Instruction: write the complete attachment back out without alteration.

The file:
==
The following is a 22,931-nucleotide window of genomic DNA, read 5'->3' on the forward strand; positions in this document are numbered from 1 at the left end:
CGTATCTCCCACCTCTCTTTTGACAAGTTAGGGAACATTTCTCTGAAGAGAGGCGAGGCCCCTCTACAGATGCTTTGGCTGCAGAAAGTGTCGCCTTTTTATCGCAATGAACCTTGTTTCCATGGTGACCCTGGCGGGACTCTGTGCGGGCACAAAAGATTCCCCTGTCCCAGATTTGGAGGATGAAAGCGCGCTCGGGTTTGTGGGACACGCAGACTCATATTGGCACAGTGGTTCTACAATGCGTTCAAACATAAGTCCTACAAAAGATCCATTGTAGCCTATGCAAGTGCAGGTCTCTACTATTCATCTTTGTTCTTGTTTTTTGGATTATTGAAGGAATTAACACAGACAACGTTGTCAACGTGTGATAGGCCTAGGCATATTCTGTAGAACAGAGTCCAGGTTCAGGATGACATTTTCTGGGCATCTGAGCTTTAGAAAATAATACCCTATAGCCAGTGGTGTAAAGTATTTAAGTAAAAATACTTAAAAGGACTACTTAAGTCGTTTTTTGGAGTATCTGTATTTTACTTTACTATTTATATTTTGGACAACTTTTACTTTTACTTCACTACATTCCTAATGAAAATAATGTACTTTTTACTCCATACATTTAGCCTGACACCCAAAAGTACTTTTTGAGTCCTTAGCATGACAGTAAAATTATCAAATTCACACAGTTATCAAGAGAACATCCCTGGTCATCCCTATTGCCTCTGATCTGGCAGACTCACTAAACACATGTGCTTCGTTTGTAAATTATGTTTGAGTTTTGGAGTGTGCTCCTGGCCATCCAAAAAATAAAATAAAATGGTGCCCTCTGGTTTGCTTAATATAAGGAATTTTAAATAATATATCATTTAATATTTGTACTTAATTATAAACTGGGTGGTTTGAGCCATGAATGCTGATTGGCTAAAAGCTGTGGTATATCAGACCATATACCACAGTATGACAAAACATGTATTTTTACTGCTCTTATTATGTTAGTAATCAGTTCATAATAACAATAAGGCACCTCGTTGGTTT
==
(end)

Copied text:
The following is a 22,931-nucleotide window of genomic DNA, read 5'->3' on the forward strand; positions in this document are numbered from 1 at the left end:
CGTATCTCCCACCTCTCTTTTGACAAGTTAGGGAACATTTCTCTGAAGAGAGGCGAGGCCCCTCTACAGATGCTTTGGCTGCAGAAAGTGTCGCCTTTTTATCGCAATGAACCTTGTTTCCATGGTGACCCTGGCGGGACTCTGTGCGGGCACAAAAGATTCCCCTGTCCCAGATTTGGAGGATGAAAGCGCGCTCGGGTTTGTGGGACACGCAGACTCATATTGGCACAGTGGTTCTACAATGCGTTCAAACATAAGTCCTACAAAAGATCCATTGTAGCCTATGCAAGTGCAGGTCTCTACTATTCATCTTTGTTCTTGTTTTTTGGATTATTGAAGGAATTAACACAGACAACGTTGTCAACGTGTGATAGGCCTAGGCATATTCTGTAGAACAGAGTCCAGGTTCAGGATGACATTTTCTGGGCATCTGAGCTTTAGAAAATAATACCCTATAGCCAGTGGTGTAAAGTATTTAAGTAAAAATACTTAAAAGGACTACTTAAGTCGTTTTTTGGAGTATCTGTATTTTACTTTACTATTTATATTTTGGACAACTTTTACTTTTACTTCACTACATTCCTAATGAAAATAATGTACTTTTTACTCCATACATTTAGCCTGACACCCAAAAGTACTTTTTGAGTCCTTAGCATGACAGTAAAATTATCAAATTCACACAGTTATCAAGAGAACATCCCTGGTCATCCCTATTGCCTCTGATCTGGCAGACTCACTAAACACATGTGCTTCGTTTGTAAATTATGTTTGAGTTTTGGAGTGTGCTCCTGGCCATCCAAAAAATAAAATAAAATGGTGCCCTCTGGTTTGCTTAATATAAGGAATTTTAAATAATATATCATTTAATATTTGTACTTAATTATAAACTGGGTGGTTTGAGCCATGAATGCTGATTGGCTAAAAGCTGTGGTATATCAGACCATATACCACAGTATGACAAAACATGTATTTTTACTGCTCTTATTATGTTAGTAATCAGTTCATAATAACAATAAGGCACCTCGTTGGTTT